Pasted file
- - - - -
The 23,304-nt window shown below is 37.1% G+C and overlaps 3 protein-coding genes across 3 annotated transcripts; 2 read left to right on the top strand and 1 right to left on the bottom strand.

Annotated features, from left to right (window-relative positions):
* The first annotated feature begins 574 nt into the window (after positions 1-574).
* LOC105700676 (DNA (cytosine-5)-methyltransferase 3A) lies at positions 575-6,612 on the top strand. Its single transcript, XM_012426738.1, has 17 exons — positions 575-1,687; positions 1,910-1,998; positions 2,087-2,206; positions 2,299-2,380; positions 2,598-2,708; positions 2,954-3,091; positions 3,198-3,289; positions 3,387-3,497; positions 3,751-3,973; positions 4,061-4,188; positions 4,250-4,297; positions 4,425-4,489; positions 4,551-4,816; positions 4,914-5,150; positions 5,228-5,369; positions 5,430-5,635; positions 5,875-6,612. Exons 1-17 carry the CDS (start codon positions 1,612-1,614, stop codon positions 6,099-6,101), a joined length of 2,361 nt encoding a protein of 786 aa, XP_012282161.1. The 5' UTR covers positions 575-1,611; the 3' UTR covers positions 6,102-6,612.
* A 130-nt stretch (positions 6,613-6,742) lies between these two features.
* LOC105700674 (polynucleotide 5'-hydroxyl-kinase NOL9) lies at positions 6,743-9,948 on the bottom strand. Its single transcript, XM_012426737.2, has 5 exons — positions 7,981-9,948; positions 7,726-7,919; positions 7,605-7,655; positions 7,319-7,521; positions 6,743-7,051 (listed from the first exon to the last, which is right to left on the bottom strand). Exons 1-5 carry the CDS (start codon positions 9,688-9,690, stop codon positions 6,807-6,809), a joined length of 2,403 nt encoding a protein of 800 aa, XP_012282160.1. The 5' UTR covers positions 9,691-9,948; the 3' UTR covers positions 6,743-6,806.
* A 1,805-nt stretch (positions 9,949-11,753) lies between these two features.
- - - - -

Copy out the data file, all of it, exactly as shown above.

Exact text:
The 23,304-nt window shown below is 37.1% G+C and overlaps 3 protein-coding genes across 3 annotated transcripts; 2 read left to right on the top strand and 1 right to left on the bottom strand.

Annotated features, from left to right (window-relative positions):
* The first annotated feature begins 574 nt into the window (after positions 1-574).
* LOC105700676 (DNA (cytosine-5)-methyltransferase 3A) lies at positions 575-6,612 on the top strand. Its single transcript, XM_012426738.1, has 17 exons — positions 575-1,687; positions 1,910-1,998; positions 2,087-2,206; positions 2,299-2,380; positions 2,598-2,708; positions 2,954-3,091; positions 3,198-3,289; positions 3,387-3,497; positions 3,751-3,973; positions 4,061-4,188; positions 4,250-4,297; positions 4,425-4,489; positions 4,551-4,816; positions 4,914-5,150; positions 5,228-5,369; positions 5,430-5,635; positions 5,875-6,612. Exons 1-17 carry the CDS (start codon positions 1,612-1,614, stop codon positions 6,099-6,101), a joined length of 2,361 nt encoding a protein of 786 aa, XP_012282161.1. The 5' UTR covers positions 575-1,611; the 3' UTR covers positions 6,102-6,612.
* A 130-nt stretch (positions 6,613-6,742) lies between these two features.
* LOC105700674 (polynucleotide 5'-hydroxyl-kinase NOL9) lies at positions 6,743-9,948 on the bottom strand. Its single transcript, XM_012426737.2, has 5 exons — positions 7,981-9,948; positions 7,726-7,919; positions 7,605-7,655; positions 7,319-7,521; positions 6,743-7,051 (listed from the first exon to the last, which is right to left on the bottom strand). Exons 1-5 carry the CDS (start codon positions 9,688-9,690, stop codon positions 6,807-6,809), a joined length of 2,403 nt encoding a protein of 800 aa, XP_012282160.1. The 5' UTR covers positions 9,691-9,948; the 3' UTR covers positions 6,743-6,806.
* A 1,805-nt stretch (positions 9,949-11,753) lies between these two features.